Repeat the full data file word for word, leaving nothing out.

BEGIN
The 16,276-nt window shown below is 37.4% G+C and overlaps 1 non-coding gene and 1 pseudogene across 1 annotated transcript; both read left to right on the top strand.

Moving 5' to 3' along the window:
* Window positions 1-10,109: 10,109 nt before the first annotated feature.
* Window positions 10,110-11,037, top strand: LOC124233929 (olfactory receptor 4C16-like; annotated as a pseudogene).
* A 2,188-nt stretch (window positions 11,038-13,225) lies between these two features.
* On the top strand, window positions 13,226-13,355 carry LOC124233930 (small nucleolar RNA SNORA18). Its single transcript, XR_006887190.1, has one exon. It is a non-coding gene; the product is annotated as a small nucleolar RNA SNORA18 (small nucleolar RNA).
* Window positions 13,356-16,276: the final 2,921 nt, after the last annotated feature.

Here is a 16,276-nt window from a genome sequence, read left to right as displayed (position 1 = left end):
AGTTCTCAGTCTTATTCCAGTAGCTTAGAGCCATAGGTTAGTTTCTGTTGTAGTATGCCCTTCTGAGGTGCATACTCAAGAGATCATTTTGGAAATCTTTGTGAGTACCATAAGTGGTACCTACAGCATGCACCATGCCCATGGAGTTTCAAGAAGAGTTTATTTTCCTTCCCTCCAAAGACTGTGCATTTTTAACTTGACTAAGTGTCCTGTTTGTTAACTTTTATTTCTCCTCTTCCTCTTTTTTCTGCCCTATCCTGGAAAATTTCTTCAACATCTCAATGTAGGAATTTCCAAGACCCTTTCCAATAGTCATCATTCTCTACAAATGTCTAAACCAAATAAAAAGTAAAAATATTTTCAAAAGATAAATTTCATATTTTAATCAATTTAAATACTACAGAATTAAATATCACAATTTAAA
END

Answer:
The 16,276-nt window shown below is 37.4% G+C and overlaps 1 non-coding gene and 1 pseudogene across 1 annotated transcript; both read left to right on the top strand.

Moving 5' to 3' along the window:
* Window positions 1-10,109: 10,109 nt before the first annotated feature.
* Window positions 10,110-11,037, top strand: LOC124233929 (olfactory receptor 4C16-like; annotated as a pseudogene).
* A 2,188-nt stretch (window positions 11,038-13,225) lies between these two features.
* On the top strand, window positions 13,226-13,355 carry LOC124233930 (small nucleolar RNA SNORA18). Its single transcript, XR_006887190.1, has one exon. It is a non-coding gene; the product is annotated as a small nucleolar RNA SNORA18 (small nucleolar RNA).
* Window positions 13,356-16,276: the final 2,921 nt, after the last annotated feature.

Here is a 16,276-nt window from a genome sequence, read left to right as displayed (position 1 = left end):
AGTTCTCAGTCTTATTCCAGTAGCTTAGAGCCATAGGTTAGTTTCTGTTGTAGTATGCCCTTCTGAGGTGCATACTCAAGAGATCATTTTGGAAATCTTTGTGAGTACCATAAGTGGTACCTACAGCATGCACCATGCCCATGGAGTTTCAAGAAGAGTTTATTTTCCTTCCCTCCAAAGACTGTGCATTTTTAACTTGACTAAGTGTCCTGTTTGTTAACTTTTATTTCTCCTCTTCCTCTTTTTTCTGCCCTATCCTGGAAAATTTCTTCAACATCTCAATGTAGGAATTTCCAAGACCCTTTCCAATAGTCATCATTCTCTACAAATGTCTAAACCAAATAAAAAGTAAAAATATTTTCAAAAGATAAATTTCATATTTTAATCAATTTAAATACTACAGAATTAAATATCACAATTTAAA